path to CustomArrays.ini


path toclasses.db


path toconstants.txt


path to the mode directory


path to either an .ide or .dat file: .ide files contain game model names and characteristics .dat files contain paths to other .ide files

ide element may have an optional base attribute to specify a folder that is used to resolve relative paths in the .dat file.

<ide base="@game:\">default.dat</ide>

Without base all relative paths are resolved starting from the location of the .dat file.

A mode may have multiple <ide> elements.


path to a list of keywords


path to CustomLabels.ini


path tomissions.txt


path to a list of opcodes


path to an exclusive templates file


path to a .gxt file

<text> has one required attribute: format. The supported values are:

gta3: .gxt has one table, plain keys, ANSI encoding vc: .gxt has multiple tables, plain keys, ANSI encoding sa: .gxt has multiple tables, hashed keys, ANSI encoding sa_mobile: .gxt has multiple tables, hashed keys, UTF-16 encoding


path to CustomVariables.ini


path to opcodes.txt

Built-in Variables

Sanny provides a few variables that can be used in parameters and attributes (if applicable).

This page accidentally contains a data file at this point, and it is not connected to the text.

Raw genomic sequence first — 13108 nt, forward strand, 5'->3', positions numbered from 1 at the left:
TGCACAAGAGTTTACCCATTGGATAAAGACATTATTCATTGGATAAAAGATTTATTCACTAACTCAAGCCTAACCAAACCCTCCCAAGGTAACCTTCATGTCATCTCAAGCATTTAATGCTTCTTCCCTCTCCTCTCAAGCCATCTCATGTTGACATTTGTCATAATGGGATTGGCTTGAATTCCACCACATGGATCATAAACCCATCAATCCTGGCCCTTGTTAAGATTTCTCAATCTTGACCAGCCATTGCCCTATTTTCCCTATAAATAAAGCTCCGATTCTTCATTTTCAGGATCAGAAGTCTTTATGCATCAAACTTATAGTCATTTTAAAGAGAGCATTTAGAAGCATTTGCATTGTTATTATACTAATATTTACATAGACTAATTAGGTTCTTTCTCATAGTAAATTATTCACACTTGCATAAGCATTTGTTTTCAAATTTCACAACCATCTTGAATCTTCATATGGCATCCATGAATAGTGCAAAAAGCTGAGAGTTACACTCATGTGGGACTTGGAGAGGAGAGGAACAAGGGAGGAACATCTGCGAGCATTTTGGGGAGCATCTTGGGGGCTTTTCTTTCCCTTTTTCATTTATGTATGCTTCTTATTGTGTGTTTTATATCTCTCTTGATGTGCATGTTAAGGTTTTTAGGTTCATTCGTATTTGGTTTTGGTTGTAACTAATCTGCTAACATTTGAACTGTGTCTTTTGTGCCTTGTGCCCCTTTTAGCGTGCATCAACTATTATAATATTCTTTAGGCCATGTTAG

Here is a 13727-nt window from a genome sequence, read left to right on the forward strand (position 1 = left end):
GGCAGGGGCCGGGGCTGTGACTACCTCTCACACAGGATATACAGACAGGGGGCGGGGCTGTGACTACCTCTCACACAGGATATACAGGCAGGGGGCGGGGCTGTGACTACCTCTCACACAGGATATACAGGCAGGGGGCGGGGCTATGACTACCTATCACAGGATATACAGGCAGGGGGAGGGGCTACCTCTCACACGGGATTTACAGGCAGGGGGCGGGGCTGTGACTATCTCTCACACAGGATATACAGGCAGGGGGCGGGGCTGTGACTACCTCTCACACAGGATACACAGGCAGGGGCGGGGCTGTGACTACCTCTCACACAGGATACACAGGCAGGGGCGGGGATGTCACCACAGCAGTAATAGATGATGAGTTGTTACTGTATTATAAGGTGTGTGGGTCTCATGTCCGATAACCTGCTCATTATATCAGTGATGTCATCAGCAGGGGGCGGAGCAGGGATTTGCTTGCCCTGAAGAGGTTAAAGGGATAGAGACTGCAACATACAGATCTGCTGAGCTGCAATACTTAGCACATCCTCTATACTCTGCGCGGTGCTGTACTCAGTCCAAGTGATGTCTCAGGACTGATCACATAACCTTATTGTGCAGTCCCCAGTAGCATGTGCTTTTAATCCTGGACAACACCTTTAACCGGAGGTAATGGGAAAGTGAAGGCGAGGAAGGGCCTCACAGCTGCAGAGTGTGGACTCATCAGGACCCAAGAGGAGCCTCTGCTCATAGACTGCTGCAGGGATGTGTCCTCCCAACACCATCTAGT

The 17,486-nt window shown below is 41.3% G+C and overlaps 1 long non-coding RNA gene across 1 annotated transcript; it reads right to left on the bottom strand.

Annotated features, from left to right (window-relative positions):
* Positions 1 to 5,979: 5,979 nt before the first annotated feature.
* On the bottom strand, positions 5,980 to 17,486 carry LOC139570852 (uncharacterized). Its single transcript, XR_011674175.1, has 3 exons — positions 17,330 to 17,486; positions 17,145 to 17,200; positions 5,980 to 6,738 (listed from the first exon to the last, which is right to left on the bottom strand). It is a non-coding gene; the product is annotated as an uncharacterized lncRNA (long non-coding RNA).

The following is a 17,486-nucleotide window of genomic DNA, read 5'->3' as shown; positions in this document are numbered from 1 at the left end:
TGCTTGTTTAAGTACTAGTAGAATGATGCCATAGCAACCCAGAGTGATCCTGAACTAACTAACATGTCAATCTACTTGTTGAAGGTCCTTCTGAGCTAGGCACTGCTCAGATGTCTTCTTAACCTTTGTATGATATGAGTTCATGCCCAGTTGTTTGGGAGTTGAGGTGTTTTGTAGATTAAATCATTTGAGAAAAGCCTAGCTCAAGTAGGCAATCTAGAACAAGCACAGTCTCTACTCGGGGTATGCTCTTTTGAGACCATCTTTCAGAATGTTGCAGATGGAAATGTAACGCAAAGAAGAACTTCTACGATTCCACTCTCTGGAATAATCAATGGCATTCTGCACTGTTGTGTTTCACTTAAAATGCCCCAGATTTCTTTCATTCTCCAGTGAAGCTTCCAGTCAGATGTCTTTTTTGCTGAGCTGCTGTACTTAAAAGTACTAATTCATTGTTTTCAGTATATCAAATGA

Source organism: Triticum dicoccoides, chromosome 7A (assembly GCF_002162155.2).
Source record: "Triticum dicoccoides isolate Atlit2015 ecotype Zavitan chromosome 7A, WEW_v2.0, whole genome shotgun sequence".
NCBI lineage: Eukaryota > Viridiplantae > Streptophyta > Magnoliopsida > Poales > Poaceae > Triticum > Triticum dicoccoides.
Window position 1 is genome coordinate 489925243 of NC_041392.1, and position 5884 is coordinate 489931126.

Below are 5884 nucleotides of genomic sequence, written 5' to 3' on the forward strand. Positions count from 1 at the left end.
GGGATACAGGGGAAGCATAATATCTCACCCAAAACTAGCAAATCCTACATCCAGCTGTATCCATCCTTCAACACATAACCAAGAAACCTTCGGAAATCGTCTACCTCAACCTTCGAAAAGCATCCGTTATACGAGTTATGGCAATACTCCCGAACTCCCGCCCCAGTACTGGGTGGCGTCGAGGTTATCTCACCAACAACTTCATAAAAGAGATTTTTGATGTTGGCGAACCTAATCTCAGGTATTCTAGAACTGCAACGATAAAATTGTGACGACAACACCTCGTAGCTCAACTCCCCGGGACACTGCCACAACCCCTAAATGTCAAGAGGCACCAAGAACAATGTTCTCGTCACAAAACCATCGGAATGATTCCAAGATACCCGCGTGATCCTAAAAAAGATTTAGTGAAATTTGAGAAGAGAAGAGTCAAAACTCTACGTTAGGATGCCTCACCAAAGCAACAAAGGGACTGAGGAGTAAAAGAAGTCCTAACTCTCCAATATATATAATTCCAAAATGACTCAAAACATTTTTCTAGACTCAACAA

@game: - path to the game directory configured in the options @sb: - path to the Sanny Builder directory (where sanny.exe is located)

Both paths do not include the trailing slash.

Available Modes

Sanny Builder offers many different modes and their number may vary from version to version:


Naming schema

Parameters order





all versions of GTA III




all versions of Vice City

GTA SA v1.0



SA v1.0

GTA SA v2.0



SA v2.0

GTA SA (v1.0 - SCR)



SA v1.0




all versions of Liberty City Stories








VCS for PS2

SA Mobile



SA Android and iOS versions

The naming schema defines the way of describing the opcodes. The community schema has the names randomly guessed over the years, such as actor or thread. The Rockstar schema has the original taxonomy used by the game developers (e.g. char or script) that is consistent with the game's inner structures.

The parameters order defines the way of arranging the opcode parameters. In the custom order the parameter with the higher index may go earlier in the script. This is applicable to community opcode descriptions. The original order have all parameters arranged from the smallest index to the largest index. This goes with the Rockstar schema to make scripts look like they are meant to be by the developers.

Selecting a mode

To change the mode, click at the right bottom corner of the Sanny Builder's main window. A list of the available modes will appear. As you click the mode name Sanny Builder makes all necessary adjustments and you may continue working immediately.

To select the mode using CLI run Sanny Builder with the --mode option. To select a default mode for the game use the --game option.

Running Sanny Builder with the -x option allows loading the modes configuration from a file different from the default modes.xml. If Sanny Builder is already running, it reloads the configuration and updates the list of modes.